Since the end of MTV as “music television,” pop music has scrambled to find ways to make new music releases stand out, whether dropping singles tied to TV episodes or hyping YouTube releases. For the true superstars, a new trend is tying your newest song or album to a Netflix documentary. Taylor Swift is following this model with “Miss Americana,” which just so happens to arrive alongside a new single, “Only The Young,” from her latest album, “Lover.”
“Miss Americana” is a film whose purpose is not just to market an album, but to introduce Swift’s reinvention of herself.
Swift’s documentary recalls Beyoncé’s similar movie in 2019. But “Miss Americana” is more properly compared to Madonna’s “Truth or Dare,” which reintroduced an artist during the height of a four-decade career driven by constantly mutating personas. “Miss Americana” is a film whose purpose is not just to market an album, but also to introduce Swift’s reinvention of herself.
Having turned 30 in 2019, Swift has spent a full half of her life in the public eye. A child songwriting prodigy, her record-breaking career could already fill hagiographies, which doubtlessly will be written a half-century from now when she reaches the same age as Cher. “Miss Americana,” at a trim 85 minutes, spends the first half recapping the highlight reel for those just tuning into the Taylor Swift story. But director Lana Wilson recasts these events as a lead-up to the overall message: There’s a new Taylor Swift in town, one who is finally willing to follow her own advice and “speak now.”
Swift began her career as the wide-eyed ingenue: a lovelorn teen, a victim of mean girls, forever in sneakers on the bleachers. The image stuck in large part because she presents as the ideal American princess. But the documentary revisits the real moment that defined Taylor for the decade, for good and ill: the incident where Kanye West barged on stage as she accepted her first MTV award and declared, in so many words, she didn’t deserve it.
Swift calls this moment “formative.” In her telling, it drove her to be a workaholic and a perfectionist. She fails to note that, from then on, her managers sold her as the slightly victimized (white) heroine. Her move from country to pop on her 2014 album “1989” saw her cut off her blonde princess curls and put away the bright red lipstick for something dark and sultrier. But her music still focused in some way or another on crushes and bullies. In 2017, on “Reputation,” Swift attempted to declare the old Taylor “dead.” But without anything to replace the “old Taylor” in the public eye, reports of her demise were premature. Even as recently as the Scooter Braun episode last summer, where Swift learned all her old masters were now under the control of a record executive who did not have her best interests at heart, she was still bringing up the ghost of West’s behavior in explaining the issue to the public.
“Miss Americana” is an attempt to once again kill off the old Taylor, this time with reports not of death but of maturation. To that end, Swift does an impressive amount of self-reflection. She admits to years of disordered eating and discusses how the industry practically requires artists to be “intrinsically insecure.” (At one point, she sees herself in playback on camera and remarks she has a “really slappable face,” just before declaring she’s rooting out her own internalized misogyny.) But the film’s main message is one of loneliness. Swift has spent clawing her way to the top of an industry controlled by white men decades older than she is. And for years, those old white men have told her she could sing her own songs, but she couldn’t use her own voice.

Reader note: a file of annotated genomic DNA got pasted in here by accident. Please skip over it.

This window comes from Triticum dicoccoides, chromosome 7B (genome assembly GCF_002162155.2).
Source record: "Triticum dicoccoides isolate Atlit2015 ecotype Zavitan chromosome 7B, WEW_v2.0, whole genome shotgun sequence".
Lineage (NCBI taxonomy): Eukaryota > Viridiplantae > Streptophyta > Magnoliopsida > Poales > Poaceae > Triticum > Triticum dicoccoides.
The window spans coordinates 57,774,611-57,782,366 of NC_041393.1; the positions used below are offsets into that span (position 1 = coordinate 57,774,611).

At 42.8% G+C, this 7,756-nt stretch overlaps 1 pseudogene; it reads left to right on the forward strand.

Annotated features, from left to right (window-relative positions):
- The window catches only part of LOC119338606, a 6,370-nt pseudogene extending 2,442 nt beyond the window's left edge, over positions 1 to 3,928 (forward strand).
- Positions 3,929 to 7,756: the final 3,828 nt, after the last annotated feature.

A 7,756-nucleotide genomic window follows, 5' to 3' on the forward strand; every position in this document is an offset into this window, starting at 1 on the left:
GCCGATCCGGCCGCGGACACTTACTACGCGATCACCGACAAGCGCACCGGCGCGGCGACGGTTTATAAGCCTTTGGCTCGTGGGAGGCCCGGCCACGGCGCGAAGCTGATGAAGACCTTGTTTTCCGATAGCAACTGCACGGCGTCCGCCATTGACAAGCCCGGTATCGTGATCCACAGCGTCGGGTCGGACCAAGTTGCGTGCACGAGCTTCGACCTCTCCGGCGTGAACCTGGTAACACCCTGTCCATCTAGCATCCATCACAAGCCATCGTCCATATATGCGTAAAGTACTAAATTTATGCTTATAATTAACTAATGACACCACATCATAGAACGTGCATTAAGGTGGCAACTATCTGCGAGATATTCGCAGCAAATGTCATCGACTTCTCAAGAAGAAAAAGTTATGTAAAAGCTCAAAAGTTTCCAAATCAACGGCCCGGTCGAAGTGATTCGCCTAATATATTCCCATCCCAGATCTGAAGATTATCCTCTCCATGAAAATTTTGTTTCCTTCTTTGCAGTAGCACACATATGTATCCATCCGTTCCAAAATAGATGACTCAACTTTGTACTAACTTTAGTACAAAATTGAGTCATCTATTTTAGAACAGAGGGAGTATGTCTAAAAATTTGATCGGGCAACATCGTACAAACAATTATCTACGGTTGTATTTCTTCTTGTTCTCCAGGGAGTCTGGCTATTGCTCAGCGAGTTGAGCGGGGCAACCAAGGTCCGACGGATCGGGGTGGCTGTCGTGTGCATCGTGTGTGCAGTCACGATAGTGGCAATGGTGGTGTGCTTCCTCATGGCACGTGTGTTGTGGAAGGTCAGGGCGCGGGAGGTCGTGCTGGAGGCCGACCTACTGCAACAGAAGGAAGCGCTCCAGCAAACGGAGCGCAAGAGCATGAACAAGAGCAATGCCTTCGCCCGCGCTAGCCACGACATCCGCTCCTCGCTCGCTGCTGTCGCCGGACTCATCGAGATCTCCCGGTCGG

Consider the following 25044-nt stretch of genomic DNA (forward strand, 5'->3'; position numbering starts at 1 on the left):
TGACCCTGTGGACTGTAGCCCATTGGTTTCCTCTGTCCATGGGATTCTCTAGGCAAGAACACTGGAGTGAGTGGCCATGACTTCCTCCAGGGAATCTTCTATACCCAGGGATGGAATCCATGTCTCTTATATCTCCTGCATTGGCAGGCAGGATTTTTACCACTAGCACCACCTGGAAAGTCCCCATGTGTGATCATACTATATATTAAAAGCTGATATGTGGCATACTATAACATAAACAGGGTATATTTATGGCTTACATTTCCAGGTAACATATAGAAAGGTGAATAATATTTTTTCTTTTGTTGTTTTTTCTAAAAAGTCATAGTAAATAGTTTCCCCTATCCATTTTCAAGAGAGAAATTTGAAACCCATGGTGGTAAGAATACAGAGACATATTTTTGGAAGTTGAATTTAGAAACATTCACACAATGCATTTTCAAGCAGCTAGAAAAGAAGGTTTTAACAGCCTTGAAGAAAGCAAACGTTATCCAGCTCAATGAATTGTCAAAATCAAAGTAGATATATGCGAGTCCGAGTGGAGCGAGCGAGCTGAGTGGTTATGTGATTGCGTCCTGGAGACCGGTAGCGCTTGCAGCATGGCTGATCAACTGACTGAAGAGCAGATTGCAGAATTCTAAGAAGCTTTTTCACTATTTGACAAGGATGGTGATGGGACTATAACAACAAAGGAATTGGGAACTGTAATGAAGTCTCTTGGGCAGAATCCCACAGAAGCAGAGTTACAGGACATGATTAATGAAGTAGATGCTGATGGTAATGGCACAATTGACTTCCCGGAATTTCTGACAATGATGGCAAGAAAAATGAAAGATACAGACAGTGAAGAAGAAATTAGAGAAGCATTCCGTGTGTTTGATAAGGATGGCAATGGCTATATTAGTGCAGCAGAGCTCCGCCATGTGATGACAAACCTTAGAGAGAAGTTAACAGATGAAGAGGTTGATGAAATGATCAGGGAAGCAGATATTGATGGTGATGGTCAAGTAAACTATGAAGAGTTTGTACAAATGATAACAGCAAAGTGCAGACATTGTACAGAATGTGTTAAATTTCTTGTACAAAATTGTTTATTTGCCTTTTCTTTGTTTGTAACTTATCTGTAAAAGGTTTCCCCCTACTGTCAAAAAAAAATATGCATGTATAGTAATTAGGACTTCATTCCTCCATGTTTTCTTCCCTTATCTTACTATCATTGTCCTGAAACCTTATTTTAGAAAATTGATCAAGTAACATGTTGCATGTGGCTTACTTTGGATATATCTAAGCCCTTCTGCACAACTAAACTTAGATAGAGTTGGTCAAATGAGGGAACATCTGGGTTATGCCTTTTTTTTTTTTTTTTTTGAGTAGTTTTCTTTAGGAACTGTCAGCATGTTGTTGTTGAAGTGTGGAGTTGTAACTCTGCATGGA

The film is filled with moments that illustrate how little she has in common with those she works with. (In one scene, she frets about turning 29, only to get a patronizing “I remember those days” from her producer, Joel Little.) But the real heart of the doc is a meeting with record executives in which Swift fights for the right to make a political statement during the 2018 midterms. Up against a wall of old industry men, and her own father, she was confronted with Mesozoic-era rebuttals: “Did Bob Hope do it? Did Bing Crosby do it?” Even her mother is appalled at these flaccid arguments. One can see why Swift rebels.
But Taylor Swift’s awakening never goes as deep as it could. Swift says the country music world teaches artists not to “push politics on people,” without exploring how not caring about politics is a privilege, or that country music has a fanbase of music that dogwhistles itself to be “whites only.” The documentary brings up the Dixie Chicks as an example of female country artists who suffered for their political stances. But Taylor long ago crossed into the realm of pop, so the specter of playing to half empty arenas suggests someone on her team believes the whispers that her fanbase is partially dependent on white supremacists. Swift’s refusal to acknowledge the encoded racial aspects of the Kanye West incident, or the later backlash, is similarly telling. Here is a new, outspoken Taylor, woke and ready to be an adult. But her maturation only goes so far.
Despite these limitations, Swift’s reinvention shows a real awareness of how this industry chews women like her up and spits them out. She’s right that female artists must constantly reinvent themselves in order to stay “shiny and new” for a public that nonetheless does not want to be challenged by those changes. But her latest transformation also stops short of challenging her audience. Still, her willingness to document the intimate process of discovering her voice makes “Miss Americana” a worthwhile portrait to check out, even if you don’t download the single it’s selling.